Preliminary monitoring of the conflict in Ukraine points to significant impacts on urban and rural environments that could leave the country and region with a toxic legacy for generations to come, according to initial impact monitoring conducted by the United Nations Environment Programme (UNEP) and partner organizations
The full range and severity of consequences will require verification and assessment, although thousands of possible incidents of air, water and land pollution and the degradation of ecosystems, including risks to neighbouring countries, have already been identified.
UNEP, the environment authority within the UN system, is supporting the Government of Ukraine on remote environmental impact monitoring and is preparing to undertake field-level impact assessments – expected to be a colossal task given the scale and geographical spread of reported incidents.
Support to disaster- and conflict-affected Member States and regions is core to UNEP’s mandate of delivering technical assistance and environmental governance support that keeps the state of the world’s environment under constant review.
Over the past twenty years, UNEP has conducted multiple conflict-related impact assessments, including in Afghanistan, Colombia, DR Congo, Kosovo and the Western Balkans, Iraq, Lebanon, the occupied Palestinian territories, Somalia, South Sudan and Sudan.
The organization has already conducted an initial scoping visit to Ukraine, in support of the UN Resident Coordinator and at the request of Ukrainian authorities and is mobilizing more support to help assess the broad range of environmental impacts.
“The mapping and initial screening of environmental hazards only serves to confirm that war is quite literally toxic,” said UNEP Executive Director Inger Andersen. “The first priority is for this senseless destruction to end now. The environment is about people: it’s about livelihoods, public health, clean air and water, and basic food systems. It’s about a safe future for Ukrainians and their neighbours, and further damage must not be done.”
“Ukraine will then need huge international support to assess, mitigate and remediate the damage across the country, and alleviate risks to the wider region,” she added.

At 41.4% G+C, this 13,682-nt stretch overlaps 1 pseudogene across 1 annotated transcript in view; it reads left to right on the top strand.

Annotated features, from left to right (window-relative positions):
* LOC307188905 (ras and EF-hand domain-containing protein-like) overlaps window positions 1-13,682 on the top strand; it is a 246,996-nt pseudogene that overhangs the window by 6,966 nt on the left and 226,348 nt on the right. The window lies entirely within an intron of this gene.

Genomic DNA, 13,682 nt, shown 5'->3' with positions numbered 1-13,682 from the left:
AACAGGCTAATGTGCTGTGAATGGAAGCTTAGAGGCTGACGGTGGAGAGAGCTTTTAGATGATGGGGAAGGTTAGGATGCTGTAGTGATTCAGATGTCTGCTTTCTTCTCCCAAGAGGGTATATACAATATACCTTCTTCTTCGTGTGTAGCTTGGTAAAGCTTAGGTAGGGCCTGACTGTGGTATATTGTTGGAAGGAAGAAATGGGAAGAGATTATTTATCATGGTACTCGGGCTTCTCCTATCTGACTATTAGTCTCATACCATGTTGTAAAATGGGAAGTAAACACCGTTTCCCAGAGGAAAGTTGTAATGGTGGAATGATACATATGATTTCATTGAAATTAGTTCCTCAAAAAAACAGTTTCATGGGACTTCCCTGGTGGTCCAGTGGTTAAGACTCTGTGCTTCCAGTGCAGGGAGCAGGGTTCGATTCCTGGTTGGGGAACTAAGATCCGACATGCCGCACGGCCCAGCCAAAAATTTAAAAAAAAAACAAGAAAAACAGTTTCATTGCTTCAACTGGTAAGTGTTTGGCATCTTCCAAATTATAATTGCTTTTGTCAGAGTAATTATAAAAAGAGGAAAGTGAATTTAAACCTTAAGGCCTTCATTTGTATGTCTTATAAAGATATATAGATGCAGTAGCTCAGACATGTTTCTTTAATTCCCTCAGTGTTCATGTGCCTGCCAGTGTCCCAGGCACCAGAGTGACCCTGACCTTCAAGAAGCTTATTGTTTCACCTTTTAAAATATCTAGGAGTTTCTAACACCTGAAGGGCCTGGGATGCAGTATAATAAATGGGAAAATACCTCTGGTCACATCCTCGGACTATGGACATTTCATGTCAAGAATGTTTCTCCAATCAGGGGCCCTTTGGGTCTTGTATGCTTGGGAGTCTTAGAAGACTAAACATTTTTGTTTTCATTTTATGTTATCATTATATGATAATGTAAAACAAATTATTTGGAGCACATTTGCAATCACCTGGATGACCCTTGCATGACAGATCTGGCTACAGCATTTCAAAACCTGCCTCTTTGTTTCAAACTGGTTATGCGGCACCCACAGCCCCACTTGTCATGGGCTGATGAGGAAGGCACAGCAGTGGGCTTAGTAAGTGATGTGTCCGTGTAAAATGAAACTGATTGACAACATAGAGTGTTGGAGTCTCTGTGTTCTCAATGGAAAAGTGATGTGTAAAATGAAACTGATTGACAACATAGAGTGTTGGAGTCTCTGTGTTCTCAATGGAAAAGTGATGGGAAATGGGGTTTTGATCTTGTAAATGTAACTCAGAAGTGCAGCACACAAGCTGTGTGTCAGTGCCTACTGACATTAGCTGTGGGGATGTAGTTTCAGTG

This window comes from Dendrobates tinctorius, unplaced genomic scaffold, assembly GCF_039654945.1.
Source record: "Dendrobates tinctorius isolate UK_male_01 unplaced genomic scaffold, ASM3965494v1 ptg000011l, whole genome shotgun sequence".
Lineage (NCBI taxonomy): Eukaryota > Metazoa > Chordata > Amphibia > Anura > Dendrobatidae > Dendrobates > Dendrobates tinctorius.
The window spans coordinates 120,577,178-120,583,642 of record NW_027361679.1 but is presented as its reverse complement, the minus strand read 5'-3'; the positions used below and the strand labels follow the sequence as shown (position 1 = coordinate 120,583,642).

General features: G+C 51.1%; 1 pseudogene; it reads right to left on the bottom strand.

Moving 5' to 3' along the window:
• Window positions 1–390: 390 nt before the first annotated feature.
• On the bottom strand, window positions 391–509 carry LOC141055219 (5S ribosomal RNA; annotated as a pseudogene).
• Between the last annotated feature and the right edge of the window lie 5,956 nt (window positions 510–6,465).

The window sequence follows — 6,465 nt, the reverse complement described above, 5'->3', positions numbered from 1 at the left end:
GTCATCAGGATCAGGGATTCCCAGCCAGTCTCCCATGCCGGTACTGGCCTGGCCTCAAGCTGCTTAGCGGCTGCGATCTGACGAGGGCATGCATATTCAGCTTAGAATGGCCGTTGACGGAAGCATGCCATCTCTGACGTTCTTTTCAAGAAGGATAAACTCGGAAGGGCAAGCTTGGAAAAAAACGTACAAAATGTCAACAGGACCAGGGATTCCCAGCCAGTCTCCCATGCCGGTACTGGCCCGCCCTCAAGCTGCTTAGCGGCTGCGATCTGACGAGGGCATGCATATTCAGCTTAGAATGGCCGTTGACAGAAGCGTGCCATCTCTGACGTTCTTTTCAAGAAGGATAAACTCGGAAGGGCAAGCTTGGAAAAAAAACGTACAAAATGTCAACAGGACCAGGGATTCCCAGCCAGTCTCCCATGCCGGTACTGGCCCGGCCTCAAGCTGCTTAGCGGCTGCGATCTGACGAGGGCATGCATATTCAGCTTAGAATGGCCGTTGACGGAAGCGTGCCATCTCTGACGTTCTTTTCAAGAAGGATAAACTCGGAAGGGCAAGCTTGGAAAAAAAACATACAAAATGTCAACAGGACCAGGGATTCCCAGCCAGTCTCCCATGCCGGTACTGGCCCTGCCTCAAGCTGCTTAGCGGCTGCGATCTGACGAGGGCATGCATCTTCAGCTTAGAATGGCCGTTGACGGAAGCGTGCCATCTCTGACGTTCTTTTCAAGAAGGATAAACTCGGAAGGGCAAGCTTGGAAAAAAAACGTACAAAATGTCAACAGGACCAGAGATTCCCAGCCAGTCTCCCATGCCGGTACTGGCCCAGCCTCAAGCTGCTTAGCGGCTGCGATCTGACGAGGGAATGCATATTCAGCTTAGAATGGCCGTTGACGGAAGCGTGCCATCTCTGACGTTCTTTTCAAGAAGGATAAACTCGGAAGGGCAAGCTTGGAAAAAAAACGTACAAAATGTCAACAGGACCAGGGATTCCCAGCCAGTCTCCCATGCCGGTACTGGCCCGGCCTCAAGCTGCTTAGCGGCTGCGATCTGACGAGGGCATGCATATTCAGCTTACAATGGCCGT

As key donors, agencies and Member States meet in Lugano, Switzerland, this week to discuss Ukraine’s reconstruction, the United Nations’ top official in Ukraine, Osnat Lubrani, stressed that “restoring Ukraine’s environment must be up at the top of the agenda.”
“Millions of displaced Ukrainians need a safe and healthy environment to come home to if they are expected to be able to pick up their lives. As soon as the fighting ends, and it must end soon, a colossal clean-up operation must be supported,” said Lubrani, the UN’s Resident Coordinator in Ukraine.
According to UNEP and partner data, the conflict has seen damage across many regions of the country, with incidents at nuclear power plants and facilities, energy infrastructure, including oil storage tankers, oil refineries, drilling platforms and gas facilities and distribution pipelines, mines and industrial sites and agro-processing facilities.
The result has been multiple air pollution incidents and potentially serious contamination of ground and surface waters.
Water infrastructure, including pumping stations, purification plants and sewage facilities, has also suffered significant damage, and multiple industrial facilities, warehouses and factories have been damaged, some storing a range of hazardous substances ranging from solvents to ammonia and plastics.
Hazardous substances have also been released from explosions in agro-industrial storage facilities, including fertilizer and nitric acid plants. There are also reports of the targeting of several large livestock farms, where livestock carcasses pose a further public health risk.
In many urban areas the clean-up of destroyed housing will bring its own challenges, with debris likely to be mixed with hazardous materials, particularly asbestos. Satellite imagery has also shown a significant increase of fires in various nature reserves and protected areas, as well as forested areas.
Furthermore, pollution from the extensive use of weapons including in populated areas and the large volumes of military waste, including destroyed military vehicles, creates a major clean-up challenge.